], is a potent inhibitor of a broad spectrum of viruses, thereby validating the VP40-based screening method. Sangivamycin’s broad-spectrum activity is perhaps unsurprising given that sangivamycin is an adenosine nucleoside analog [59
] (Figure 7
Remdesivir also is a nucleoside analog [8
], but neither remdesivir nor GS-441524 (the parent nucleoside to remdesivir) affected VP40 perimembrane. Sangivamycin therefore is a dual EBOV antagonist in vitro, which may account for its particularly potent antiviral activity against EBOV. It is intriguing to consider that the reduction in IC50
upon late addition of sangivamycin in the time-of-addition assay (Figure 6
A) is due to its dual targeting on viral replication and viral particle assembly and release whereas remdesivir has a single mode of action and its curves overlapped independent of time-of-addition (Figure 6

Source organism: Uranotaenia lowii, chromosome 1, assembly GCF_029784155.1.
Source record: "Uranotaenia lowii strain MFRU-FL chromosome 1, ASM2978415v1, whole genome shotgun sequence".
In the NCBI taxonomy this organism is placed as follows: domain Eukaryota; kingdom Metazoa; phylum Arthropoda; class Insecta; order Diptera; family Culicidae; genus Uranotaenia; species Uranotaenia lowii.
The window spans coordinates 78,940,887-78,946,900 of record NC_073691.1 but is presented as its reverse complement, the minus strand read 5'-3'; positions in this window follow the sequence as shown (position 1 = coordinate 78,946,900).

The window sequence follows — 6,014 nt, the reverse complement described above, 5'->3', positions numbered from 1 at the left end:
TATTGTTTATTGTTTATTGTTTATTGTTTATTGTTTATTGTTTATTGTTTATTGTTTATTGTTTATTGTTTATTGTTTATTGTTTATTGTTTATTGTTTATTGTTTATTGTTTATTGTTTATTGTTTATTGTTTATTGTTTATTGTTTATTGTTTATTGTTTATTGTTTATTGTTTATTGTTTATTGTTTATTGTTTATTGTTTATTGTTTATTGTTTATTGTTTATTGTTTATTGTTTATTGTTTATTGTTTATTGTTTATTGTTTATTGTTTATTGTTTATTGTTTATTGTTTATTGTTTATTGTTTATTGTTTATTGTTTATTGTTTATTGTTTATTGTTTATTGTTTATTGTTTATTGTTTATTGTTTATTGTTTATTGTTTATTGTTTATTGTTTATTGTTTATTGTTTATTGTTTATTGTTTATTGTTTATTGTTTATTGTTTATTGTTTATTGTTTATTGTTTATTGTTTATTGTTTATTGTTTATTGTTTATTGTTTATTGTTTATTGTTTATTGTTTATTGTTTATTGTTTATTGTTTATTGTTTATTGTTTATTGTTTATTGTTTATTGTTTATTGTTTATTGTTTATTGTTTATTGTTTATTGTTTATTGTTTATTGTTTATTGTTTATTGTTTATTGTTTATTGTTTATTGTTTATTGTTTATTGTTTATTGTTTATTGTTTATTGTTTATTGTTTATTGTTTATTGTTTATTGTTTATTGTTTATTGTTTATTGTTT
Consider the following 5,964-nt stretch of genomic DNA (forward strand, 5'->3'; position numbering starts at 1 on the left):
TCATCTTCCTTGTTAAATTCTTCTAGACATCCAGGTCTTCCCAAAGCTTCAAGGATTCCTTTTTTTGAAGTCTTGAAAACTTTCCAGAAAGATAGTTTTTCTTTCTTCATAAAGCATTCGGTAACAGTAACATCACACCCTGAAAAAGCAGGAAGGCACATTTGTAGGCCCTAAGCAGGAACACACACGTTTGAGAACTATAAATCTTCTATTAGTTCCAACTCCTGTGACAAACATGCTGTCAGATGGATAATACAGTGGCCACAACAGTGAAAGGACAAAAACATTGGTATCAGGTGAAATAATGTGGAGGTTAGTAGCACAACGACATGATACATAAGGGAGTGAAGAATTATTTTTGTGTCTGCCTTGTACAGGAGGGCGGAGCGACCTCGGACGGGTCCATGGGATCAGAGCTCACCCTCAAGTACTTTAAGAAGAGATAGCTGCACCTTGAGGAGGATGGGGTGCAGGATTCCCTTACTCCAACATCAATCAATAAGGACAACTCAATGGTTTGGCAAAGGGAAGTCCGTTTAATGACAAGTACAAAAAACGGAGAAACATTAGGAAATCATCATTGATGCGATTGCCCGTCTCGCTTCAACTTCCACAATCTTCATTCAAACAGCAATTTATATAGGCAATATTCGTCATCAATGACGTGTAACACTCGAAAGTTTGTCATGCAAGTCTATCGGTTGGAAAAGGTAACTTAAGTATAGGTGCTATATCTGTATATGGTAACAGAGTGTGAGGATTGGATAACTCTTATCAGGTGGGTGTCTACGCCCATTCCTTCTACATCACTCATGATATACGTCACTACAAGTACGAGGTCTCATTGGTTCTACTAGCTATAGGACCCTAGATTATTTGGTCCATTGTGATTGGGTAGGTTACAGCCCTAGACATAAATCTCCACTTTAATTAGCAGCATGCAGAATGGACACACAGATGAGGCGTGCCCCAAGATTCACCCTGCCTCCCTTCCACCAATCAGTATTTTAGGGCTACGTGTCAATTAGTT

B). Worth exploring in the future are whether sangivamycin is a dual antagonist of other ebolaviruses (in particular, Bundibugyo virus [BDBV] and SUDV) or MARV as well as the nature of the viral replication and/or transcription inhibition in the minigenome assay. L is the most likely target of the nucleoside analog since sangivamycin was additive with remdesivir when combined, but the AMP binding pocket in viral nucleoproteins is another possible target, as shown for another small molecule (PJ34) targeting coronaviruses [63
]. Sangivamycin inhibits the replication of some viruses not tested here, such as herpes simplex viruses 1 and 2 (IC50
= 226 nM) [64
], rhinoviruses (IC50